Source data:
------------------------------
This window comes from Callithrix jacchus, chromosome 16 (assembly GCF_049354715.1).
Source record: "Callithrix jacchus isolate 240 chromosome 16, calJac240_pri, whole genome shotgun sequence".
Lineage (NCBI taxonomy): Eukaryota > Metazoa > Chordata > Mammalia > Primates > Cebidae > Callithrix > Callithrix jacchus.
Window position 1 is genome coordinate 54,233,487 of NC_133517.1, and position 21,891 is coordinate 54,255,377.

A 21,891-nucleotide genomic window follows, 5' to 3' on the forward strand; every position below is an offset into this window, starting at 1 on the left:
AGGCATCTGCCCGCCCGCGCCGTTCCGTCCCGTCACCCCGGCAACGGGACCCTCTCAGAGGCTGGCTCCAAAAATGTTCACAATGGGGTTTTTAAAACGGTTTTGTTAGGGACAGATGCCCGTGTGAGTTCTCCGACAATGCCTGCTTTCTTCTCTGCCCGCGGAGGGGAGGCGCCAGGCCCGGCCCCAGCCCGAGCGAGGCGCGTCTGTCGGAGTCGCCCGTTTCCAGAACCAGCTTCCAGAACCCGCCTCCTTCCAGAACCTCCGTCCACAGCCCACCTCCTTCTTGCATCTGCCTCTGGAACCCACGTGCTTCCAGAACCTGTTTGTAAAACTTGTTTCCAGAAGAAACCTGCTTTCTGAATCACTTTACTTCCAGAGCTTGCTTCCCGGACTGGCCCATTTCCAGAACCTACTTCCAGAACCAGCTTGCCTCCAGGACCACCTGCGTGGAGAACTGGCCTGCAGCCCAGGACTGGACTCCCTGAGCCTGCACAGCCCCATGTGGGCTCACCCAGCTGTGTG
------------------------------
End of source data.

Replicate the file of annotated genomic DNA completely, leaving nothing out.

This window comes from Callithrix jacchus, chromosome 16 (assembly GCF_049354715.1).
Source record: "Callithrix jacchus isolate 240 chromosome 16, calJac240_pri, whole genome shotgun sequence".
Lineage (NCBI taxonomy): Eukaryota > Metazoa > Chordata > Mammalia > Primates > Cebidae > Callithrix > Callithrix jacchus.
Window position 1 is genome coordinate 54,233,487 of NC_133517.1, and position 21,891 is coordinate 54,255,377.

A 21,891-nucleotide genomic window follows, 5' to 3' on the forward strand; every position below is an offset into this window, starting at 1 on the left:
AGGCATCTGCCCGCCCGCGCCGTTCCGTCCCGTCACCCCGGCAACGGGACCCTCTCAGAGGCTGGCTCCAAAAATGTTCACAATGGGGTTTTTAAAACGGTTTTGTTAGGGACAGATGCCCGTGTGAGTTCTCCGACAATGCCTGCTTTCTTCTCTGCCCGCGGAGGGGAGGCGCCAGGCCCGGCCCCAGCCCGAGCGAGGCGCGTCTGTCGGAGTCGCCCGTTTCCAGAACCAGCTTCCAGAACCCGCCTCCTTCCAGAACCTCCGTCCACAGCCCACCTCCTTCTTGCATCTGCCTCTGGAACCCACGTGCTTCCAGAACCTGTTTGTAAAACTTGTTTCCAGAAGAAACCTGCTTTCTGAATCACTTTACTTCCAGAGCTTGCTTCCCGGACTGGCCCATTTCCAGAACCTACTTCCAGAACCAGCTTGCCTCCAGGACCACCTGCGTGGAGAACTGGCCTGCAGCCCAGGACTGGACTCCCTGAGCCTGCACAGCCCCATGTGGGCTCACCCAGCTGTGTG